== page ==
Have you ever flipped through a calendar and wonder why the months were named the way they were? Some months follow similar structure, while others (looking at you, August) seemingly come out of nowhere.
The names of the months were set in Ancient Rome, 2,000 years ago. They went through a few changes in the earlier days, and there are clues that allude to this in the current names.
As with most things in the ancient world, the months were heavily influenced by gods and kings (the rest were named based on the order in which they fell).
Originally, the Romans only bothered to name 10 months. The first was March, and the last was December. Not much really happened in that cold period we now know as January and February, and it was left unnamed until Julius Caesar ironed out these minor details in the Julian Calendar.
March was named after the god of war, Mars. It was the first time that the weather was warm enough for men to go to war. They were able to celebrate Mars with bloody battles.
April was the second month. Its name is derived from the Latin Aprillis, meaning to open. It’s thought this was inspired by the floral buds starting to open. Another possibility is that it was influenced by the Latin word apero, which means second.
Another deity was honored in May. Maia, the Greek/Roman goddess of warmth, earth and growth was chosen for this month. The Romans were clearly very grateful to Maia for the warm weather and flourishing crops.
Juno was chosen for the following month. The Roman goddess of childbirth and fertility, she also represented womanhood in a sense. In her honor, we have the month of June.
The remaining months of the year were named after the order in which they fell. Next was Quintilis, the fifth month, followed by Sextilis, the sixth. Julius Caesar was born in Quintilis, and after his assassination it was renamed after him, as July. Augustus Caesar was the first emperor of Rome. He seemed to have a lot of fortune in Sextilis, and the month’s name was ultimately changed to August.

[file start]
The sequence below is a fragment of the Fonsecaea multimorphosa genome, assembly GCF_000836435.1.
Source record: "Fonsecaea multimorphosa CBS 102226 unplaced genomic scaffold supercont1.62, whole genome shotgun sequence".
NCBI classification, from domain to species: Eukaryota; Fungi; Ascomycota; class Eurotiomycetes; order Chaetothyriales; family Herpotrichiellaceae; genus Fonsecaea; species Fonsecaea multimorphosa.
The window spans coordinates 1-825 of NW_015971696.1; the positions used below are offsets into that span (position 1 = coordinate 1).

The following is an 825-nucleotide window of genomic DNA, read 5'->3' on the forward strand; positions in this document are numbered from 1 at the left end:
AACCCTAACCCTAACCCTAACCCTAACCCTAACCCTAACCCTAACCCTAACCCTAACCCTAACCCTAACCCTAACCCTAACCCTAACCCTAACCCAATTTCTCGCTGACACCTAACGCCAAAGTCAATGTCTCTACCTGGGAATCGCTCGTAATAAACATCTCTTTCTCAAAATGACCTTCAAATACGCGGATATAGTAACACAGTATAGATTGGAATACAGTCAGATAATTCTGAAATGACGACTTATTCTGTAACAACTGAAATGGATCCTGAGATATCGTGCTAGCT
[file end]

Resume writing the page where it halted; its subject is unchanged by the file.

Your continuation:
If you speak Latin, you’ll understand the numerical pattern for the remaining months. This is why we have September (seventh), October (eighth), November (ninth) and December (tenth). Unfortunately for Roman calendar makers, these months would eventually be shifted back in the order by two, making their names somewhat less meaningful.
The reordering occurred when Julius Caesar finalized the Julian Calendar (July and August were still Quintilis and Sextilis at this point). He made the decision to finally organize that unnamed cold patch.
The first half was deemed to be the start of the year, pushing all the other months two places back. It was named January, after Janus, the Roman god of beginnings and endings. The section between January and March was called February, the month of cleansing. This name was derived from februa, the Roman purification festival that was held around this time.